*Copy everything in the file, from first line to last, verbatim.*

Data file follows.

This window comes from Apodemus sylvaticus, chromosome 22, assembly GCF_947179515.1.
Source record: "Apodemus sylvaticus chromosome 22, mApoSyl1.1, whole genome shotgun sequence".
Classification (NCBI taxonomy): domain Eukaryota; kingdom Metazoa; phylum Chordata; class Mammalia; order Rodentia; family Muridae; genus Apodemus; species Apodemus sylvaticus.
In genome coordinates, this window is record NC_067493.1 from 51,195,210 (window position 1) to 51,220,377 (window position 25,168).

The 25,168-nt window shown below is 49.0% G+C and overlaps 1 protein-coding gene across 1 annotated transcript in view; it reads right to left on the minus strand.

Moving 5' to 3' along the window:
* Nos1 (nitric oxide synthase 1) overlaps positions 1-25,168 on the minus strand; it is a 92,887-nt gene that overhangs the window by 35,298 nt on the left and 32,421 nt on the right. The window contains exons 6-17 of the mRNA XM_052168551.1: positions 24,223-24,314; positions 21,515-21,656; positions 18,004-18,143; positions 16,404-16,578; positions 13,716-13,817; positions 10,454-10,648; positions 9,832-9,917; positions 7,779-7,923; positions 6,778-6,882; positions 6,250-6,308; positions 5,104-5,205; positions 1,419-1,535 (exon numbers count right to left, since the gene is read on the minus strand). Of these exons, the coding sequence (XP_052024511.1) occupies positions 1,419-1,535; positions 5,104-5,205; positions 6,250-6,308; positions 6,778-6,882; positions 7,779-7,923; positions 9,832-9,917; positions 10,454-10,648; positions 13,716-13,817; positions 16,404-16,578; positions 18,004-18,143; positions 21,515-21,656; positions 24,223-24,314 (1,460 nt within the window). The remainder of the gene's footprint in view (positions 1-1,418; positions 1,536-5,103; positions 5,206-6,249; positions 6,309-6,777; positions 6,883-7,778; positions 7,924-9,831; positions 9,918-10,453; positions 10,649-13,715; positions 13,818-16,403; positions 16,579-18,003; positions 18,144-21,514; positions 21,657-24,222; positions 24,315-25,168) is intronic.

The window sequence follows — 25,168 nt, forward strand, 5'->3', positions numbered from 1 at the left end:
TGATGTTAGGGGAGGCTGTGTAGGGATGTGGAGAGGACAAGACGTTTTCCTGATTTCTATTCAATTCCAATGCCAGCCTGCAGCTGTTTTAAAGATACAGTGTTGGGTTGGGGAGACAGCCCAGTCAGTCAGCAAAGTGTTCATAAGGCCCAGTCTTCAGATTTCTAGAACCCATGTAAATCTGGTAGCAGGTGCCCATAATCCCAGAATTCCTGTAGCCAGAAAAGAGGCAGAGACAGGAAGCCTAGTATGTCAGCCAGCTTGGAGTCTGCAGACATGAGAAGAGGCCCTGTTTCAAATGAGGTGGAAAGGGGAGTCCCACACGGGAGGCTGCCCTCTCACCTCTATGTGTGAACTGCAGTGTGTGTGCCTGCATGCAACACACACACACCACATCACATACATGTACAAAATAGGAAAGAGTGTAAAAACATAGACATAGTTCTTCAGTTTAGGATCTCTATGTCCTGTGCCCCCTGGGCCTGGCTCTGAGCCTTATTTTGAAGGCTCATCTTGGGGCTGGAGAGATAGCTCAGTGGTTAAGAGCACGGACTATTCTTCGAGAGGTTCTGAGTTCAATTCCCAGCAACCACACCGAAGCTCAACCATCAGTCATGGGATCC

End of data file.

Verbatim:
This window comes from Apodemus sylvaticus, chromosome 22, assembly GCF_947179515.1.
Source record: "Apodemus sylvaticus chromosome 22, mApoSyl1.1, whole genome shotgun sequence".
Classification (NCBI taxonomy): domain Eukaryota; kingdom Metazoa; phylum Chordata; class Mammalia; order Rodentia; family Muridae; genus Apodemus; species Apodemus sylvaticus.
In genome coordinates, this window is record NC_067493.1 from 51,195,210 (window position 1) to 51,220,377 (window position 25,168).

The 25,168-nt window shown below is 49.0% G+C and overlaps 1 protein-coding gene across 1 annotated transcript in view; it reads right to left on the minus strand.

Moving 5' to 3' along the window:
* Nos1 (nitric oxide synthase 1) overlaps positions 1-25,168 on the minus strand; it is a 92,887-nt gene that overhangs the window by 35,298 nt on the left and 32,421 nt on the right. The window contains exons 6-17 of the mRNA XM_052168551.1: positions 24,223-24,314; positions 21,515-21,656; positions 18,004-18,143; positions 16,404-16,578; positions 13,716-13,817; positions 10,454-10,648; positions 9,832-9,917; positions 7,779-7,923; positions 6,778-6,882; positions 6,250-6,308; positions 5,104-5,205; positions 1,419-1,535 (exon numbers count right to left, since the gene is read on the minus strand). Of these exons, the coding sequence (XP_052024511.1) occupies positions 1,419-1,535; positions 5,104-5,205; positions 6,250-6,308; positions 6,778-6,882; positions 7,779-7,923; positions 9,832-9,917; positions 10,454-10,648; positions 13,716-13,817; positions 16,404-16,578; positions 18,004-18,143; positions 21,515-21,656; positions 24,223-24,314 (1,460 nt within the window). The remainder of the gene's footprint in view (positions 1-1,418; positions 1,536-5,103; positions 5,206-6,249; positions 6,309-6,777; positions 6,883-7,778; positions 7,924-9,831; positions 9,918-10,453; positions 10,649-13,715; positions 13,818-16,403; positions 16,579-18,003; positions 18,144-21,514; positions 21,657-24,222; positions 24,315-25,168) is intronic.

The window sequence follows — 25,168 nt, forward strand, 5'->3', positions numbered from 1 at the left end:
TGATGTTAGGGGAGGCTGTGTAGGGATGTGGAGAGGACAAGACGTTTTCCTGATTTCTATTCAATTCCAATGCCAGCCTGCAGCTGTTTTAAAGATACAGTGTTGGGTTGGGGAGACAGCCCAGTCAGTCAGCAAAGTGTTCATAAGGCCCAGTCTTCAGATTTCTAGAACCCATGTAAATCTGGTAGCAGGTGCCCATAATCCCAGAATTCCTGTAGCCAGAAAAGAGGCAGAGACAGGAAGCCTAGTATGTCAGCCAGCTTGGAGTCTGCAGACATGAGAAGAGGCCCTGTTTCAAATGAGGTGGAAAGGGGAGTCCCACACGGGAGGCTGCCCTCTCACCTCTATGTGTGAACTGCAGTGTGTGTGCCTGCATGCAACACACACACACCACATCACATACATGTACAAAATAGGAAAGAGTGTAAAAACATAGACATAGTTCTTCAGTTTAGGATCTCTATGTCCTGTGCCCCCTGGGCCTGGCTCTGAGCCTTATTTTGAAGGCTCATCTTGGGGCTGGAGAGATAGCTCAGTGGTTAAGAGCACGGACTATTCTTCGAGAGGTTCTGAGTTCAATTCCCAGCAACCACACCGAAGCTCAACCATCAGTCATGGGATCC